PC Specialist Inferno V-3K review
11.6 in 1,366x768 display, 1.8kg, 2.5GHz Intel Core i5-3210M, 8.00GB RAM, 120GB disk, Windows 8
The Inferno V-3K is one of PC Specialist’s first Windows 8 gaming laptops, but where most gaming laptops are huge, noisy monstrosities, this ultraportable manages to pack everything you need into a tiny chassis without compromising on power.
The laptop’s screen measures just 11.6in, but inside lies an Nvidia GeForce GT 650M with 2GB of dedicated video memory. This is a powerful graphics chip, and it completed our Dirt Showdown benchmark effortlessly, breezing through with an impressive average of 57.2 fps on High Quality settings at 1280x720 with 4x anti-aliasing. This is only just off 60fps, which is the maximum number of frames per second the laptop’s screen is capable of displaying, so you’ll have no problems with smooth gaming in modern titles at the laptop’s 1,366x768 native resolution, even with all detail levels turned up.
We were also impressed the Inferno V-3K’s desktop performance. The combination of an Intel Core i5-3210M processor with a clock speed of 2.5GHz and 8GB of RAM meant it had no trouble at all completing our 2D application benchmark tests, with a score of 48 overall. This score puts it on par with even high-end Ultrabooks; the Inferno V-3K may be small, but it uses a normal mobile Intel Core processor rather than the low-voltage versions in most Ultrabooks, so its mid-range Core i5 can match a low-voltage Core i7 chip for performance.
Unfortunately, any similarities with an Ultrabook don’t extend to the laptop’s design, as it shares the same off-the-shelf chassis as the Schenker XMG A102, with a black plastic matt interior and slightly textured rubber wrist rest and touchpad. It’s incredibly compact, but while its Chiclet-style keyboard’s keys had plenty of bounce, the hard edges of its raised keyboard tray tended to dig into our palms, which made typing for long periods quite uncomfortable. The keys themselves aren’t quite full-size either, but while some of them took a bit of getting used to, we were quickly typing at full speed. The left side of the wrist rest also got quite warm on occasion, but it was never hot enough to become a major problem.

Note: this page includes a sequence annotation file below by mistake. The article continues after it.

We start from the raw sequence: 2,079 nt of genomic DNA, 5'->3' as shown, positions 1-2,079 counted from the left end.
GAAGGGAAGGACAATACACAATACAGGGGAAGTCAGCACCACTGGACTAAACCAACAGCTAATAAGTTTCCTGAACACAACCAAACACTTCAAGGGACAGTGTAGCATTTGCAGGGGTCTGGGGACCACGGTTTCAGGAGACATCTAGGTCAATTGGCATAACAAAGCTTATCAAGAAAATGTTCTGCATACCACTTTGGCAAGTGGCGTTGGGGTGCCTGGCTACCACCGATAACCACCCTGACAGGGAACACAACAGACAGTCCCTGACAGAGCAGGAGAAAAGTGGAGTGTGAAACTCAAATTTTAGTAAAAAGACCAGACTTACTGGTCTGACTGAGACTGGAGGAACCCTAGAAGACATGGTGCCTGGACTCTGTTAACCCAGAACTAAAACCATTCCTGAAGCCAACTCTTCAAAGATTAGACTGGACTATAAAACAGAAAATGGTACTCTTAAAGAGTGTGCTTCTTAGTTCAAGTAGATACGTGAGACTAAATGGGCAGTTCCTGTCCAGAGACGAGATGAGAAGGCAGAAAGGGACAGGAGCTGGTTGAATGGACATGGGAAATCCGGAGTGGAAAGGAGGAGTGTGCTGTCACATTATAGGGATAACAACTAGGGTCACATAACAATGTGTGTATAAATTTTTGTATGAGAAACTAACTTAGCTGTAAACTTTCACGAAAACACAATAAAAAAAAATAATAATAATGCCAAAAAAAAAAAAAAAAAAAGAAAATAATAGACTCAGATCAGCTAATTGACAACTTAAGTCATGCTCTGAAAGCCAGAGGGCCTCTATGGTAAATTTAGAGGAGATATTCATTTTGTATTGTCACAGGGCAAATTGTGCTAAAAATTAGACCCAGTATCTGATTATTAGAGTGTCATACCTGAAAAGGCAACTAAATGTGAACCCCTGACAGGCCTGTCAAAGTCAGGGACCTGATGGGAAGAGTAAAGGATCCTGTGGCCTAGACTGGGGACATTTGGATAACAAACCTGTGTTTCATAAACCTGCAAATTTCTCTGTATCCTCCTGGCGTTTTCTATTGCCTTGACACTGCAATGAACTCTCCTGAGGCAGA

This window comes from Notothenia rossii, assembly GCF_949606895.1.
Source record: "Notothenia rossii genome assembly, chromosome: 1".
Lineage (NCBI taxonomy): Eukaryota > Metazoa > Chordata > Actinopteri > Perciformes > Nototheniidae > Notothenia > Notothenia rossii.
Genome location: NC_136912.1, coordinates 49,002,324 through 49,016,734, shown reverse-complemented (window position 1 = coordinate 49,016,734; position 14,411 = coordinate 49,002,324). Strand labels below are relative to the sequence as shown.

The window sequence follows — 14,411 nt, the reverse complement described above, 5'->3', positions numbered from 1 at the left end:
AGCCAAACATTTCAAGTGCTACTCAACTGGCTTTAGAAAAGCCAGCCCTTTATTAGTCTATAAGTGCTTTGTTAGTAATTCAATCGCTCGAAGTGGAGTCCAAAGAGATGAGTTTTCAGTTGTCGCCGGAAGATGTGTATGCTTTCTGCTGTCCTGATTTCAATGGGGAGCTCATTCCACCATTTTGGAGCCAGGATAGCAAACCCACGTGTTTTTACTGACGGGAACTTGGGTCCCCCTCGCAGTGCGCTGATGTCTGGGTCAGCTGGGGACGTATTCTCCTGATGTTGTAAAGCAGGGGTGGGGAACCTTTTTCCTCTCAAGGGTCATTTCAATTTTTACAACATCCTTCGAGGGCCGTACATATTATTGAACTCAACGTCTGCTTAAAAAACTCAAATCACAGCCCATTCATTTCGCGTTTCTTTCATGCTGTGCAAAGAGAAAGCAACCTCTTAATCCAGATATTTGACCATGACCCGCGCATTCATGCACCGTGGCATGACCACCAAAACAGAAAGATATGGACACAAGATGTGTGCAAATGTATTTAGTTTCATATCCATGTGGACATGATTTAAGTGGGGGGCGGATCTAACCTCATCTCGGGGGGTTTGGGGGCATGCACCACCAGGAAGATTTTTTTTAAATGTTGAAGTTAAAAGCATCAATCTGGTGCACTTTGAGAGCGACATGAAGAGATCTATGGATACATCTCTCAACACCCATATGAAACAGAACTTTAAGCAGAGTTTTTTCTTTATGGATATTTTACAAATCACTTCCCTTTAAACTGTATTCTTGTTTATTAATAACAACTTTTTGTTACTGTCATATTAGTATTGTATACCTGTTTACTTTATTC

The laptop’s centralised touchpad was a little disappointing, as while it supports multi-touch gestures, the drivers haven’t been upgraded to include the Windows 8 shortcuts such as pulling up the Charms bar or switching windows by swiping from right to left and vice versa. It was, however, very responsive and accurate when pinching the screen to zoom in on web pages, and we never brushed it accidentally when typing so didn’t suffer from any erroneous cursor movement.
The screen’s matt finish is a welcome change to the usual glossy display we’re so used to seeing, and it didn’t suffer at all from reflections from overhead light sources, making it much easier to view darker images under bright lights. The screen’s 1366x768 resolution also looks razor sharp on the 11.6in panel, but solid areas of white took on a grey tinge at the top and bottom of the screen in our solid colour image tests. The screen’s contrast levels could be slightly better, too, as our high-contrast photos lost some detail in the darker areas of each picture. We found these flaws difficult to notice while playing games, however.